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Director of Kupu Hou Academy

How long have you been working at Mid-Pacific?

I have been an educator since 1982 – my first 3 years were in Massachusetts. I started at Mid-Pacific in the Fall 1985, so this marks my 37th school year here. Over the years my roles have been: Math Teacher (1985), Science Teacher (1986), Canoe Paddling Coach (1987), Technology Teacher (1997), Science Academic Chair (1995), Technology Coordinator (1997), Technology Academic Chair (2003), Director of Mid-Pacific Exploratory (MPX) (2010), Director of Kupu Hou Academy (2019-present)

Why do you enjoy working at Mid-Pacific?

First and foremost, the people. In my early years I was blessed to have amazing colleagues and mentors to help me navigate the school, and moving to and living in Hawai‘i. Whether it is fellow teachers, current and former administrators, staff members, former and current students and parents, Mid-Pacific has always had a strong sense of culture and belonging. As friend and long time MPI student, parent and employee Bill Wheeler says “We Bleed Green.”  A lot about the world has changed since 1985, but the people have not – they’re still caring and committed to this work and to this school.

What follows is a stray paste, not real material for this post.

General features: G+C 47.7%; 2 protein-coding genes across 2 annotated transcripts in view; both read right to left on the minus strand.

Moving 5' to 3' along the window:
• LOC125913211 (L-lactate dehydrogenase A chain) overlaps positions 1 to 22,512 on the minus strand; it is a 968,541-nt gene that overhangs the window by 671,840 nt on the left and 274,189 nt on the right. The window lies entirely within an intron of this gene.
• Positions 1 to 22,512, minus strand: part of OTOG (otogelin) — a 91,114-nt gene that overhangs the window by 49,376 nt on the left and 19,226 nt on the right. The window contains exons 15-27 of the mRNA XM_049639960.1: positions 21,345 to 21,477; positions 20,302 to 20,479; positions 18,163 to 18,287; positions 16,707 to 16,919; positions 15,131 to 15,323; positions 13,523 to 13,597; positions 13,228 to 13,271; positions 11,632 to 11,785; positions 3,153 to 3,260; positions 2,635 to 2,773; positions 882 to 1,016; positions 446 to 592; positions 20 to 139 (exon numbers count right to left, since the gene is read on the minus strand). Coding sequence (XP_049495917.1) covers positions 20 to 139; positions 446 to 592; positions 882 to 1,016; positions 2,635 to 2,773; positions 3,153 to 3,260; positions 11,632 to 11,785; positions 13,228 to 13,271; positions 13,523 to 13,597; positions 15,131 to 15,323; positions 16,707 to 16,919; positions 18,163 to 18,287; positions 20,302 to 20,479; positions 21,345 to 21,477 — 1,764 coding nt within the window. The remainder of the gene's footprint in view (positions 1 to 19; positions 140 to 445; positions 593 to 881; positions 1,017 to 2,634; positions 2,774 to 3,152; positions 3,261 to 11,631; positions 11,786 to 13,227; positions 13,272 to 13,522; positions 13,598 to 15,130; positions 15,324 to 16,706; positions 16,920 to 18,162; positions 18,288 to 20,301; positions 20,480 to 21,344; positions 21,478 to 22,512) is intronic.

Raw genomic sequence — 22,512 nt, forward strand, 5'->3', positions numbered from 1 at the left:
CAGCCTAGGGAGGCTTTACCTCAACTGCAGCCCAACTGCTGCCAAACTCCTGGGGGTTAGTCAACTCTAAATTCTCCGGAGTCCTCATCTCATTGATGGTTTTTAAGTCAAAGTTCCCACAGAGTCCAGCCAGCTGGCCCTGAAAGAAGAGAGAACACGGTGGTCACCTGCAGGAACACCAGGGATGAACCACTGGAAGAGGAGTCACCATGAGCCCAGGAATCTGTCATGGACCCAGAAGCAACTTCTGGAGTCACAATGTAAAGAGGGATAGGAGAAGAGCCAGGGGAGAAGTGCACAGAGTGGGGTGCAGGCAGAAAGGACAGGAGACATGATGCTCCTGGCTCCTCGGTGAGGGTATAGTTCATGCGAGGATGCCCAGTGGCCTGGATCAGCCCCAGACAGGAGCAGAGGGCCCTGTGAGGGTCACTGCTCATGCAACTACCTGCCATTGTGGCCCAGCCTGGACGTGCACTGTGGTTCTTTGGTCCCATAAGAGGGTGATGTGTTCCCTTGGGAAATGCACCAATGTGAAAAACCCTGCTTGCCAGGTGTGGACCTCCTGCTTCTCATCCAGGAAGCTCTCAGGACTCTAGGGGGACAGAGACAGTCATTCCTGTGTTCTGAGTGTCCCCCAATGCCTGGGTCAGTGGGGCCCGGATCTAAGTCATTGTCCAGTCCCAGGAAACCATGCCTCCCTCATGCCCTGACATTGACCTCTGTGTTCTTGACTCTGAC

Additionally Mānoa is an incredible location to live, work and play everyday. What an amazing campus we have with all of the natural beauty that surrounds us. I have never tired of seeing rainbows almost everyday and the valley and mountains that wrap around and embrace the school.

Mid-Pacific has always encouraged innovation. I have had the privilege of working with three presidents and eight principals in my time here. All of them committed to Mid-Pacific being the best version of itself, always asking, how do we make this place a joyful, powerful place for all of us – faculty and staff, students and our extended ‘ohana? Our alumni and long-time supporters and board members have embraced our sense of commitment to our cherished and valuable past and are looking to prepare all of us to be ready for a dynamic future.

How has education evolved and what do you see is the future of education?